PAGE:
Dr Alok Roy, Chairman of Kolkata-based Medica Superspecialty Hospital and FICCI health Services Committee welcomed the RBI decision to make liquidity available for companies offering COVID-19 emergency services. "It's a good decision, we will apply immediately for Rs 100 crore credit, as we are looking to expand our services," Roy said.


COVID-19 Vaccine

Frequently Asked Questions

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How does a vaccine work?

A vaccine works by mimicking a natural infection. A vaccine not only induces immune response to protect people from any future COVID-19 infection, but also helps quickly build herd immunity to put an end to the pandemic. Herd immunity occurs when a sufficient percentage of a population becomes immune to a disease, making the spread of disease from person to person unlikely. The good news is that SARS-CoV-2 virus has been fairly stable, which increases the viability of a vaccine.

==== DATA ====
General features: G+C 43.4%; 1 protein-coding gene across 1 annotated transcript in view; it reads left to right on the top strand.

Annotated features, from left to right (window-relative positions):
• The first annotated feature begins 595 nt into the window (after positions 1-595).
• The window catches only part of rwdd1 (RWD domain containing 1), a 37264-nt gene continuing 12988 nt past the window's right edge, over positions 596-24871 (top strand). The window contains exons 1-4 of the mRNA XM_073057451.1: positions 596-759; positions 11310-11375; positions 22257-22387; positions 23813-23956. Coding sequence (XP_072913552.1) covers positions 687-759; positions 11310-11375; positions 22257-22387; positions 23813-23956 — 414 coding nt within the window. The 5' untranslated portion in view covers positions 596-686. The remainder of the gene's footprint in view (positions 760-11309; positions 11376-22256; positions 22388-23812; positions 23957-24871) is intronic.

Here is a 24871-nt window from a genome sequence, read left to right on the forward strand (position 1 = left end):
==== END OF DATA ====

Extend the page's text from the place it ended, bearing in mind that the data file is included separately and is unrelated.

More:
How many types of vaccines are there?

There are broadly four types of vaccine — one, a vaccine based on the whole virus (this could be either inactivated, or an attenuated [weakened] virus vaccine); two, a non-replicating viral vector vaccine that uses a benign virus as vector that carries the antigen of SARS-CoV; three, nucleic-acid vaccines that have genetic material like DNA and RNA of antigens like spike protein given to a person, helping human cells decode genetic material and produce the vaccine; and four, protein subunit vaccine wherein the recombinant proteins of SARS-COV-2 along with an adjuvant (booster) is given as a vaccine.